Wednesday, April 22, 2015

Can't You Just Change Their Diet?

To kick off the 'what's been lost' series of Q&A, I thought covering a bit of 'WHAT Type 1 Diabetes actually IS' might be helpful.  It falls in line with one of the first questions we received upon getting  this relentless diagnosis.

Q:  "Can't you just change their diet and have them exercise more?"  Along those lines, we also heard, "They're so thin, they don't 'LOOK' diabetic."

A:  Type 1 diabetes is a very different beast than type 2 diabetes.
Type 2 CAN be improved, even cured by a change in diet and exercise.  Type 2 diabetes is a situation in which an individual's body has become resistant to the insulin their body produces. They still produce insulin but due to their diet, weight and/or many other circumstances their cells are resistant to it.

In type 1 diabetes, the pancreas has been attacked by its own immune system -- it is an auto immune disease.  The body no longer produces the beta cells responsible for MAKING insulin.  Hence, the body no longer makes insulin.  Without insulin - the key - the cells cannot receive the glucose they so desperately need to function. They can't get energy.  Glucose IS energy for our bodies.  When the cells don't get enough energy, the individual feels tired, run down; they look and feel sickly.  When the cells can't get energy, they start breaking down fat to use as energy. When this fat is broken down it produces ketones in the system. This will cause the individual to urinate often in an attempt to eliminate those ketones. This will then cause them to be excessively thirsty.  However, the ketones never get flushed b/c the body just keeps making more.  The cycle continues.  Unexplained weight loss ensues.  Why?  All because there is no insulin for the body to use.  The sugar in the bloodstream can't get out to the cells.   It's stuck in the blood vessels.  The blood sugar levels rise.  No change in diet will alter this phenomenon.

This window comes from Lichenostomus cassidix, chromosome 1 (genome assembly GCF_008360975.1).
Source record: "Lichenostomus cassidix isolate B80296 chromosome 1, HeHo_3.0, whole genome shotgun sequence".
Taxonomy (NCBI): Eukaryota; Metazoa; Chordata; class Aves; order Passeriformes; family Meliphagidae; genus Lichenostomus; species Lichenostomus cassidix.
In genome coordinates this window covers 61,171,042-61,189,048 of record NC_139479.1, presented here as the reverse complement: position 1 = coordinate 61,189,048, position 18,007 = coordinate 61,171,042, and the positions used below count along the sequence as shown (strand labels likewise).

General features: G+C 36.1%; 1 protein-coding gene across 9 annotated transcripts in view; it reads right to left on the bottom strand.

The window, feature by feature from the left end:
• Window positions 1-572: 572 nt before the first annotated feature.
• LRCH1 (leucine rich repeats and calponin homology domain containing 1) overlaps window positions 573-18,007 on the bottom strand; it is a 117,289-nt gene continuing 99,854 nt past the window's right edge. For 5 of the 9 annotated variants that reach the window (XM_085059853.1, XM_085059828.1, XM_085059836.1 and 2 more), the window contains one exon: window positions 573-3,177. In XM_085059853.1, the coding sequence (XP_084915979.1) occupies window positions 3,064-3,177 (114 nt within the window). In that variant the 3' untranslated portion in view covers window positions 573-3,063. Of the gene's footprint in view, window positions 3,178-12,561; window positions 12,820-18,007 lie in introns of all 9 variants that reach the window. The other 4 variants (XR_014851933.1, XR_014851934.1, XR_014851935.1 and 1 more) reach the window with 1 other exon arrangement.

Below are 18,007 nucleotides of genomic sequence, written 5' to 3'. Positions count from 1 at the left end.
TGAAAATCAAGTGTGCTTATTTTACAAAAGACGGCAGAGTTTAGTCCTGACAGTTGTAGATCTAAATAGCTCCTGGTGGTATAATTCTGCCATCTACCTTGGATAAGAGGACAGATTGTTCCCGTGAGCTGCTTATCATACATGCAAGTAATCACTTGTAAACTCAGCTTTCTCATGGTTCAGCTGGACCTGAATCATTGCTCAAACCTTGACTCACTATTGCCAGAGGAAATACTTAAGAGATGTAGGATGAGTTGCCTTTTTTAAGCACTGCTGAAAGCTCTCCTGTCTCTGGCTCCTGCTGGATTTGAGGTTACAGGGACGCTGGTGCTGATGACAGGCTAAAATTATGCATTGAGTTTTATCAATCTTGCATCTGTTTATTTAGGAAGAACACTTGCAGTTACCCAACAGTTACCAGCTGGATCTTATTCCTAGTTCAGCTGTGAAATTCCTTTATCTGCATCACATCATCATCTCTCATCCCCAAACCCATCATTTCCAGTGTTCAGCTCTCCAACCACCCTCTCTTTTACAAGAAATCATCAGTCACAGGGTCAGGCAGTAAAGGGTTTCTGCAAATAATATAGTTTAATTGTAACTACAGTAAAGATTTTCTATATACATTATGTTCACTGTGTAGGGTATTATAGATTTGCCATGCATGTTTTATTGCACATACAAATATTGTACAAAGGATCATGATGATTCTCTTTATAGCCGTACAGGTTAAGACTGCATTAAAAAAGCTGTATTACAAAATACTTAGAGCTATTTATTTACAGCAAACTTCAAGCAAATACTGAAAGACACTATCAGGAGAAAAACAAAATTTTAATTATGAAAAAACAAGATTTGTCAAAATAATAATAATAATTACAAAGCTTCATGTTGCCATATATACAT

Our girls eat a pretty healthy, varied diet. Yet, they still have the diagnosis of Type 1 Diabetes (T1D) because their own immune system attacked their pancreases and they no. longer. produce. insulin.

Q:  Aren't there pills they can take so they don't need shots?

A:  Again, this is related to type 2 vs. type 1.

Type 2 diabetes can be managed with oral medication.  I believe that's the most common way to treat type 2, along with improved diet, exercise, and weight loss.

Type 1, on the other hand, requires insulin shots!  The insulin must be injected for it to work properly. Remember, with T1D, the body no longer makes insulin, so.... we have to give it artificial insulin.  Otherwise, those hungry cells cannot open up to receive the glucose.  Insulin is the key.  It opens the door so the glucose can rush in and feed those cells.  It's like fuel for the body just as gas is fuel for a car.  You have to get the insulin into the cells.  Unfortunately, the only way to accomplish this is shots --- with needles --- 4-6 times a day.  So, our little girls now have to endure those shots of insulin EVERY SINGLE DAY!

Imagine it, you have to go to the doctor daily to get a flu shot or other vaccination. Fun?  I don't think so. Now multiply that by 4 more times each day. That's what our girls have to do - just. to. survive! 

Plus, we have to check their blood glucose levels 5-8 times each day, to be sure we're giving the appropriate amounts of insulin.  Not too much,  not too little.  (More on that in a different question.)  Eventually we hope to get them on an insulin pump that will eliminate quite so many shots, but it's still an artificial means of delivering insulin that their body doesn't make. These pumps are often referred to as a 'bionic pancreas'. An external one, but it does attempt to act as a pancreas for the T1D.


Yes, I see these things as a loss.

Loss of a healthy pancreas.

Loss of a fully working body.

Loss of not feeling pain - e-v-e-r-y.  s-i-n-g-l-e.  d-a-y!  Just to survive.

When I hear one of my little girls gasp, "ouch", as she picks something up because her fingers are sore from so many pokes; when she whimpers as I inject insulin into her little body because it burns; I.  Feel.  a.  Loss!  I'm willing to bet they feel a loss too.

Plus, this is just the beginning.  This will be there every day for the REST of their lives.

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